In social environments, multiple sensory channels are simultaneously engaged in the service of communication. In this experiment, we were concerned with defining the neuronal mechanisms for a perceptual bias in processing simultaneously presented emotional voices and faces. Specifically, we were interested in how bimodal presentation of a fearful voice facilitates recognition of fearful facial expression. By using event-related functional MRI, that crossed sensory modality (visual or auditory) with emotional expression (fearful or happy), we show that perceptual facilitation during face fear processing is expressed through modulation of neuronal responses in the amygdala and the fusiform cortex. These data suggest that the amygdala is important for emotional crossmodal sensory convergence with the associated perceptual bias during fear processing, being mediated by task-related modulation of face-processing regions of fusiform cortex.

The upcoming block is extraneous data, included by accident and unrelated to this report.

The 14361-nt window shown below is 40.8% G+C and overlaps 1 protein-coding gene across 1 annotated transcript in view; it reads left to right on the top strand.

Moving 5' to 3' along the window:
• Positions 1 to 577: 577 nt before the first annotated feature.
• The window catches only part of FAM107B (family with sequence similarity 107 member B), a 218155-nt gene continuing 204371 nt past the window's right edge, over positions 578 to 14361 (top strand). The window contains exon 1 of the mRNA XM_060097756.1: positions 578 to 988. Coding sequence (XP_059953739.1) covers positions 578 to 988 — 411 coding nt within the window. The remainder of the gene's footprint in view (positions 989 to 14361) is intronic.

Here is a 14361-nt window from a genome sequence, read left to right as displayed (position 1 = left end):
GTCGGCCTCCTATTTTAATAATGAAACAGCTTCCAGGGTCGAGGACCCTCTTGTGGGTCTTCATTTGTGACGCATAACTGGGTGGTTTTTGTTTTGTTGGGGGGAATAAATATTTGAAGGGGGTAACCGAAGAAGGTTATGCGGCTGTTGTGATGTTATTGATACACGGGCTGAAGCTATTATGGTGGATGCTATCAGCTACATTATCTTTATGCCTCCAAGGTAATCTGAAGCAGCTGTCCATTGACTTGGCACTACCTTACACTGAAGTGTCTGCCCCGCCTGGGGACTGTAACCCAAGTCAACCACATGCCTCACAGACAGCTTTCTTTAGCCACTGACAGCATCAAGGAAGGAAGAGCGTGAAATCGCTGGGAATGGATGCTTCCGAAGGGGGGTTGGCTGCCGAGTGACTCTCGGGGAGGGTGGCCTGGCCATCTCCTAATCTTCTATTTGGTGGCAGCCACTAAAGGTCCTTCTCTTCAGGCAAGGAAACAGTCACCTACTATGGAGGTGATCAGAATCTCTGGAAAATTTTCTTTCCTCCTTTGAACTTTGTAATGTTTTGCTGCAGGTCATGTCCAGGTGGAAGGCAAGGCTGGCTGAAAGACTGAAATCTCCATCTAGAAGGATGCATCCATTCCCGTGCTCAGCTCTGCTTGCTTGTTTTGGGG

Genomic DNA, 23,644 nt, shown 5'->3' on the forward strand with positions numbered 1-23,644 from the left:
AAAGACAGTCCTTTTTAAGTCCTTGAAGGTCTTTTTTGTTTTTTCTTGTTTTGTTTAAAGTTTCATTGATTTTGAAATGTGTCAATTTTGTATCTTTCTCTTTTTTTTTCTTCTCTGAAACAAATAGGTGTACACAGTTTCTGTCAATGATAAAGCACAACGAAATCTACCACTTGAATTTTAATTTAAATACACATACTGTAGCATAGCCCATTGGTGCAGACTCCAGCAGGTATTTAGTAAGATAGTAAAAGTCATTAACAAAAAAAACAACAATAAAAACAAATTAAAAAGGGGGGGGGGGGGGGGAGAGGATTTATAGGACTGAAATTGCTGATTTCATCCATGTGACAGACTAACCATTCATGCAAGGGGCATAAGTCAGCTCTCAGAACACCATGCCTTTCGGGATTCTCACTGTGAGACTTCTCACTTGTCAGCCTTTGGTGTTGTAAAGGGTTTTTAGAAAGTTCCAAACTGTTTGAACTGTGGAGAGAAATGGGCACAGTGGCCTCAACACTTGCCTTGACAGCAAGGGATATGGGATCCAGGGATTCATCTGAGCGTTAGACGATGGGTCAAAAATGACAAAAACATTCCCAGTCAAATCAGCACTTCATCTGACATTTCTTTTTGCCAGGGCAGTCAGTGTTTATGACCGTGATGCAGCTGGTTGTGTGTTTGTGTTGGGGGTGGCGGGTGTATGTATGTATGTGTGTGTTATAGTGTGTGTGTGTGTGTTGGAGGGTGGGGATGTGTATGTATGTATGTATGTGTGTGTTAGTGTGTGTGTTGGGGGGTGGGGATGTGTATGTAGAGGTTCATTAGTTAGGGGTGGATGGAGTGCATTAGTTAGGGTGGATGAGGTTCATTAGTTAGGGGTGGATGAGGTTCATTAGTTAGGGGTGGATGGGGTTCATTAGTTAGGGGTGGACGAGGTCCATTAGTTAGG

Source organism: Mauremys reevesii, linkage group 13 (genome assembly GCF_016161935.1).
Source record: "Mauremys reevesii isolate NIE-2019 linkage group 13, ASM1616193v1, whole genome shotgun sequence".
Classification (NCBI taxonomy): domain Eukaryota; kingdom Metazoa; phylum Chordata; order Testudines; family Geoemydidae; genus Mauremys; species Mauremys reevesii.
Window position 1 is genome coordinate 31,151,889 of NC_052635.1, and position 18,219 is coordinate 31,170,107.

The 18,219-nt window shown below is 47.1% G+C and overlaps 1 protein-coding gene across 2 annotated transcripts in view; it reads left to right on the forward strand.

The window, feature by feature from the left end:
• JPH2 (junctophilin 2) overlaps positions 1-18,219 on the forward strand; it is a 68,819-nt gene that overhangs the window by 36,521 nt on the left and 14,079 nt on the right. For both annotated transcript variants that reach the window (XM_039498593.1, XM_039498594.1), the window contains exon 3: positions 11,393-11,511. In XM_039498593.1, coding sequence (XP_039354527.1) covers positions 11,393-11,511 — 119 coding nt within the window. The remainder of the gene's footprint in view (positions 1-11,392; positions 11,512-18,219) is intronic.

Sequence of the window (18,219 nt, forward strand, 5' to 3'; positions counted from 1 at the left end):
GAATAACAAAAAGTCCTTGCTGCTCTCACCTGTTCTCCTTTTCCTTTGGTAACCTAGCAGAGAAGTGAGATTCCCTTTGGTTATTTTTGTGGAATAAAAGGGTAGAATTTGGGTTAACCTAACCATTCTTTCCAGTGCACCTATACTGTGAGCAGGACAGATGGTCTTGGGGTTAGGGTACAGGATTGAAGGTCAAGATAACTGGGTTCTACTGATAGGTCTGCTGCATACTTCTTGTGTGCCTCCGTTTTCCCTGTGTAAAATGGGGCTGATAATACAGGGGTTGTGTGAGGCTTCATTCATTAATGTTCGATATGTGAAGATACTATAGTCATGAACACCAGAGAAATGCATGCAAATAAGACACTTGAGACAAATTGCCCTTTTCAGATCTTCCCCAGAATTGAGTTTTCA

|Journal||Proceedings of the National Academy of Sciences of the United States of America (PNAS)|
|Publication status||Published - 2001|
Dolan, R. J., Morris, J. S., & de Gelder, B. (2001). Crossmodal binding of fear in voice and face. Proceedings of the National Academy of Sciences of the United States of America (PNAS), 98(17), 9465-10022.